On one thing Wenning is absolutely clear: people need to be better informed about the way websites and services use their personal information. It is, he says, a fundamental issue facing every web user and every company that gathers data.
Rigo Wenning: Personal information is the fuel of the internet industry and the battle is about usability of those fuel, how much you get, how much you can sell, under which conditions; and for the moment users are overwhelmed.
The P3P project made it abundantly clear what was actually happening behind the scenes, said Wenning.
Rigo Wenning: P3P had only one goal, to make the data collection for it’s parent, to show it to the user because what you can do in internet protocol stays a lot chatter, there is a lot of ambient information in the network, browser manufacturer operating systems, time, date, location, sometimes derived from your IP address. There are lots of cookies where you can have stayed, this state can be remembered. You can have cookies to watch the movement of the user inside your shop, inside your websites.
P3P had immediate and practical effect: it actually caused some companies to behave better, he said.
Rigo Wenning: On the service side we were pretty successful because people, large website providers but also smaller ones, were forced to think about their data use, their use of personal data, their collection of personal data, sometimes they removed large chunks of collection of personal date just because they realise we don’t need that whatsoever. So let’s get rid of it; and sometimes they ran into deep trouble when it was in the core of their business model and they had to reveal finally that they are doing this collection and they make a living out of it.
What it also did, was make users much more aware of privacy. Web users have now returned said Wenning, to a pre-P3P attitude where they don't care what happens to their information until there is a catastrophe.
Rigo Wenning: As long as their personal information, you know, does not come back into their life, so it is spread out, it is traded, it is something, and they don’t realise it. Now if it comes back to their life, then they get really scared. We see that people disregard privacy policies when they are written in 22 pages of legalese and businesses hide behind those privacy policies, and consumers do not care as long as there is no incident.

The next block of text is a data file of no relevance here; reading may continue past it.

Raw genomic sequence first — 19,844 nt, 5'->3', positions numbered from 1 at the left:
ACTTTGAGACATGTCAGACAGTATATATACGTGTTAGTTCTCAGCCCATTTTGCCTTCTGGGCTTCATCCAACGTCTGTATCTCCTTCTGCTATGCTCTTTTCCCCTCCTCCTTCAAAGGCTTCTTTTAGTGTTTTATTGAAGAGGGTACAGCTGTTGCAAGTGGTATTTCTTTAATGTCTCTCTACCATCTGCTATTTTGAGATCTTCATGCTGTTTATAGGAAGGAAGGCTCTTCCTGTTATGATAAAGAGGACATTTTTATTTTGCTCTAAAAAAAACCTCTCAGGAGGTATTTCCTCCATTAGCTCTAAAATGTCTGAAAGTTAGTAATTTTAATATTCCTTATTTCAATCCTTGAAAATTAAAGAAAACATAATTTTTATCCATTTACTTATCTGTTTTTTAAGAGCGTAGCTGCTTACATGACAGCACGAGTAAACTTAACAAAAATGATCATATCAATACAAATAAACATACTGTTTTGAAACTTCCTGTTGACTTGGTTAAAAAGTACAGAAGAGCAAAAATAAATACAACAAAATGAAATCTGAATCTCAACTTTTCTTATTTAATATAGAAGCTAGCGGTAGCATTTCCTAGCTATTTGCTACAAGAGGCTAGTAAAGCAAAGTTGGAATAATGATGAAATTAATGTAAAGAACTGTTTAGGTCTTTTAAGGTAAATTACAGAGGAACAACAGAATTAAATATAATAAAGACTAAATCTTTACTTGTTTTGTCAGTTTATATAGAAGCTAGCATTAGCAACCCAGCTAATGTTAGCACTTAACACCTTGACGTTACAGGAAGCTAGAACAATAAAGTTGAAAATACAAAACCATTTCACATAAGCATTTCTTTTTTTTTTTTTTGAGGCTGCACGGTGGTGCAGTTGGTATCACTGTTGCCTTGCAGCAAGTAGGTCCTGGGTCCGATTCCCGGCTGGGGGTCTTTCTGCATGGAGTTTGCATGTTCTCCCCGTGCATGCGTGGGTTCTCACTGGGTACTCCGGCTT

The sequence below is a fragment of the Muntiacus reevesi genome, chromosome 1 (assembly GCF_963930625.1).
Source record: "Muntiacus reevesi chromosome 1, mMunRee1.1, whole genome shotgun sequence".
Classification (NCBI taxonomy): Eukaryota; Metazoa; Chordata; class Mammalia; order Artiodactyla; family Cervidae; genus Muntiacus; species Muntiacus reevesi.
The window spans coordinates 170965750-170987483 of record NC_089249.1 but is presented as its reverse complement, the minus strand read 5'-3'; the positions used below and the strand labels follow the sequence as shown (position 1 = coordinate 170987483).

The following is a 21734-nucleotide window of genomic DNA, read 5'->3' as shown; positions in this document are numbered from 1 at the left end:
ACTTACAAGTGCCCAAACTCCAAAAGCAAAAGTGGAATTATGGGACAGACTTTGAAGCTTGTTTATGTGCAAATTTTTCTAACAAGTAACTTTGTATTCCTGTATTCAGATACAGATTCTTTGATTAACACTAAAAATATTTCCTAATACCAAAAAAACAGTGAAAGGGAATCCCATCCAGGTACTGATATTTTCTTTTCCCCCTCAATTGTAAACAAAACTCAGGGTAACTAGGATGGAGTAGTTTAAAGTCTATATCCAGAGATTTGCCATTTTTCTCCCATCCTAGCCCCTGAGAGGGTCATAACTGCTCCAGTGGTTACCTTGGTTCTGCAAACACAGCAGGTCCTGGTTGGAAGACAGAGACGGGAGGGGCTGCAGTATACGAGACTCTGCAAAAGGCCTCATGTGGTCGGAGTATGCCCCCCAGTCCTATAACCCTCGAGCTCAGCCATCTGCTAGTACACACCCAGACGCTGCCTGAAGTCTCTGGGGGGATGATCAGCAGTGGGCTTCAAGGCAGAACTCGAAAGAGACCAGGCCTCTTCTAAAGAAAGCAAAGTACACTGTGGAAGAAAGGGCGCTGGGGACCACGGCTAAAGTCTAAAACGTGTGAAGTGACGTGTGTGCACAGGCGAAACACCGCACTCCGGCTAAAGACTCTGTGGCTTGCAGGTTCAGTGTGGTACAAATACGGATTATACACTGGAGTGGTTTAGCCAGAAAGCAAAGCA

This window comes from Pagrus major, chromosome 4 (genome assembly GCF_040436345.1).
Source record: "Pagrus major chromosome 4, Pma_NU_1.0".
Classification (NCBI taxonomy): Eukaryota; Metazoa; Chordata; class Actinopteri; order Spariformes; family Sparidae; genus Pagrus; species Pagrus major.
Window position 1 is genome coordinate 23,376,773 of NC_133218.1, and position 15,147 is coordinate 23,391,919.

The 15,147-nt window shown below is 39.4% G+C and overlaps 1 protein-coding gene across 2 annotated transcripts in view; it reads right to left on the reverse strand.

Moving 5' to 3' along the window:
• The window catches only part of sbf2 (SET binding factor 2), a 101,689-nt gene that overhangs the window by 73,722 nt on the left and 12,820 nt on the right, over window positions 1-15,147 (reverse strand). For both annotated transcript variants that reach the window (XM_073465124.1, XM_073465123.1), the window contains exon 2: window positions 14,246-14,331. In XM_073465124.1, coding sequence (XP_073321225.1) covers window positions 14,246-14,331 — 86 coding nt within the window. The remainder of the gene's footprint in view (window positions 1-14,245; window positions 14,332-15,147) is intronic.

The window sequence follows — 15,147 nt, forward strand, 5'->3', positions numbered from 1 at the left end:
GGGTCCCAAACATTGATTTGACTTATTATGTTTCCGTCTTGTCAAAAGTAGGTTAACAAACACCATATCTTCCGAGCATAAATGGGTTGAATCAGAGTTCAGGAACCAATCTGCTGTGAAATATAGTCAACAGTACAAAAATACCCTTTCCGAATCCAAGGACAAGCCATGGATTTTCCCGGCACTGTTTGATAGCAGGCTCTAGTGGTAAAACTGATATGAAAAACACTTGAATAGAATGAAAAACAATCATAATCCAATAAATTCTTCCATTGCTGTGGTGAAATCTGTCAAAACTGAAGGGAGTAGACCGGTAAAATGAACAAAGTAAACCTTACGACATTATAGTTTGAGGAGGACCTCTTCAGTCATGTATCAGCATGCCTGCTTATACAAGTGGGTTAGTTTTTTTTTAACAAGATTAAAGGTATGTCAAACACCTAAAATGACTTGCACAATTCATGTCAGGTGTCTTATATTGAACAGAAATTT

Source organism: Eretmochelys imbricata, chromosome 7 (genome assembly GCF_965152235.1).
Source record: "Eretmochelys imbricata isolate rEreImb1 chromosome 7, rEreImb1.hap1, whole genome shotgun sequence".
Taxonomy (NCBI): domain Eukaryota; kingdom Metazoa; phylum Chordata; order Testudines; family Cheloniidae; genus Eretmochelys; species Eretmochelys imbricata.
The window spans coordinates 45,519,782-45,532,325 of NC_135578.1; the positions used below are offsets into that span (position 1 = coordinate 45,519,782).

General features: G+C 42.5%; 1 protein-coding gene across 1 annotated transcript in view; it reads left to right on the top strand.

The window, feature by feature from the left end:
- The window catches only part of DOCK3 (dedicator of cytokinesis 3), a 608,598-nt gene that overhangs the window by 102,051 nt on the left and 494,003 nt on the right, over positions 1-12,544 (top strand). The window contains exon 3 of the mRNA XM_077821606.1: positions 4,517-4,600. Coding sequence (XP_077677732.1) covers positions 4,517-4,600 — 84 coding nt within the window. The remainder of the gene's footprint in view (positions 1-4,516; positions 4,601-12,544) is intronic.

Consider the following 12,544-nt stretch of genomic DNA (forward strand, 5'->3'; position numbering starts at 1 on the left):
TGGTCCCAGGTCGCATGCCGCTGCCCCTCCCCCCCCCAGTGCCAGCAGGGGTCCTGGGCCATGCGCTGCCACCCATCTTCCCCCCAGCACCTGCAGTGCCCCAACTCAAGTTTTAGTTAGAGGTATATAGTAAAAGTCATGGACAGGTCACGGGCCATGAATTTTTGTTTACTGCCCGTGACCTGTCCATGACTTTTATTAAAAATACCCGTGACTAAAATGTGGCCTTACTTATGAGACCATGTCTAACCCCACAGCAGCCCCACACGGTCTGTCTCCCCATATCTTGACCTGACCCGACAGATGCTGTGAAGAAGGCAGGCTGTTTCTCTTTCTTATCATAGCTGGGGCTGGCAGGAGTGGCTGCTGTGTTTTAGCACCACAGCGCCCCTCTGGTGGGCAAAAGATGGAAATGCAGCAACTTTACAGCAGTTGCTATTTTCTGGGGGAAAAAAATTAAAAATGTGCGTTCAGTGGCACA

Wenning is a firm believer that our privacy needs to be protected by more than just a legal framework. Companies need to actually implement policies and use technologies that actively protect all of our privacy in a way that we control. The law, he says, is really only for the big guys or for the major incidents.
Rigo Wenning: Privacy enhancing technologies are still weak, too, far too weak and many people in the market believe only in legal remedies. I haven’t seen them happening. That the legal remedies, legal remedies are triggered, you know, to massive misbehaviour and abuse but so the daily ambient data collection is addressed by legal means but I don’t know whether it is really a remedy and so you get more and more complex human readable privacy policies that are written by lawyers that nobody, not even the lawyers, understand any more and that mask a massive data collection on the backside.
So what is happening now? Wenning says that the European Union funded Prime Life Project is carrying on research into privacy enhancing technologies, or PETs, and that it is largely based on the work that was done for P3P.
Rigo Wenning: If you really care about privacy in your backhand, it just takes a whole lot of engineering. All research in this area, in the policy area is based on P3Ps, it is all based on the assumption that you label data. Now how do you get a data warehouse that is a bit more intelligent than that, is that you have to transport the semantics attached to personal data. What have you promised, what was the initial attention to collect this data. If you stored the semantics in the data warehouse or in your backhand database, whatever, it makes life easier and it allows easy compliance or easy care for privacy by companies. It’s coming but it takes time, it takes time because it’s really very complex.
That's all we have time for this week, thanks for listening. Why not get in touch with OUT-LAW Radio? Do you know of a technology law story that you think we should cover? We would love to hear from you on email@example.com. Make sure you tune in next week; but for now, goodbye.